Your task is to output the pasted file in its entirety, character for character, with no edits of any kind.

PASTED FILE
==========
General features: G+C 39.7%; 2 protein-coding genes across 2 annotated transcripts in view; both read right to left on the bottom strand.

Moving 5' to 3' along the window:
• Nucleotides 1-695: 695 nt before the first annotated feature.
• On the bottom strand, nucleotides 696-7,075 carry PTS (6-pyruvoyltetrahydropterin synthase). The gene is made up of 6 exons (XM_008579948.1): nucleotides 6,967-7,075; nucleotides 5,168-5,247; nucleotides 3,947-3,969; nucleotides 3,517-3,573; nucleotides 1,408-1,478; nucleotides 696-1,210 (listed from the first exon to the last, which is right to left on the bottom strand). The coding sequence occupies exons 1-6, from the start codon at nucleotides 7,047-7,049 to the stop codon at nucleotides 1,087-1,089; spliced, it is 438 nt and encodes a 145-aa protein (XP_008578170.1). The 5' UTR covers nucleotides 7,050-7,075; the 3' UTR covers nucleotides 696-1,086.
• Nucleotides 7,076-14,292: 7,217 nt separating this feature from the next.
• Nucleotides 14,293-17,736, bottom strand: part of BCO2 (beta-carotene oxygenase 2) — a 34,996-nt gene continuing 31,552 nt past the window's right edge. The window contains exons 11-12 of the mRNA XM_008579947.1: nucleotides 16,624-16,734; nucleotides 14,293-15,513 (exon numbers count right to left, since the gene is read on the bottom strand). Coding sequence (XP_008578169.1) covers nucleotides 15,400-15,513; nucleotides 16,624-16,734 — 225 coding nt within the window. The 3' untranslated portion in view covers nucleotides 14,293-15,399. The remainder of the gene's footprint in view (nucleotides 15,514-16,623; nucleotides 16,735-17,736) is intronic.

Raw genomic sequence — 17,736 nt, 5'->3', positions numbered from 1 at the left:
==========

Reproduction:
General features: G+C 39.7%; 2 protein-coding genes across 2 annotated transcripts in view; both read right to left on the bottom strand.

Moving 5' to 3' along the window:
• Nucleotides 1-695: 695 nt before the first annotated feature.
• On the bottom strand, nucleotides 696-7,075 carry PTS (6-pyruvoyltetrahydropterin synthase). The gene is made up of 6 exons (XM_008579948.1): nucleotides 6,967-7,075; nucleotides 5,168-5,247; nucleotides 3,947-3,969; nucleotides 3,517-3,573; nucleotides 1,408-1,478; nucleotides 696-1,210 (listed from the first exon to the last, which is right to left on the bottom strand). The coding sequence occupies exons 1-6, from the start codon at nucleotides 7,047-7,049 to the stop codon at nucleotides 1,087-1,089; spliced, it is 438 nt and encodes a 145-aa protein (XP_008578170.1). The 5' UTR covers nucleotides 7,050-7,075; the 3' UTR covers nucleotides 696-1,086.
• Nucleotides 7,076-14,292: 7,217 nt separating this feature from the next.
• Nucleotides 14,293-17,736, bottom strand: part of BCO2 (beta-carotene oxygenase 2) — a 34,996-nt gene continuing 31,552 nt past the window's right edge. The window contains exons 11-12 of the mRNA XM_008579947.1: nucleotides 16,624-16,734; nucleotides 14,293-15,513 (exon numbers count right to left, since the gene is read on the bottom strand). Coding sequence (XP_008578169.1) covers nucleotides 15,400-15,513; nucleotides 16,624-16,734 — 225 coding nt within the window. The 3' untranslated portion in view covers nucleotides 14,293-15,399. The remainder of the gene's footprint in view (nucleotides 15,514-16,623; nucleotides 16,735-17,736) is intronic.

Raw genomic sequence — 17,736 nt, 5'->3', positions numbered from 1 at the left: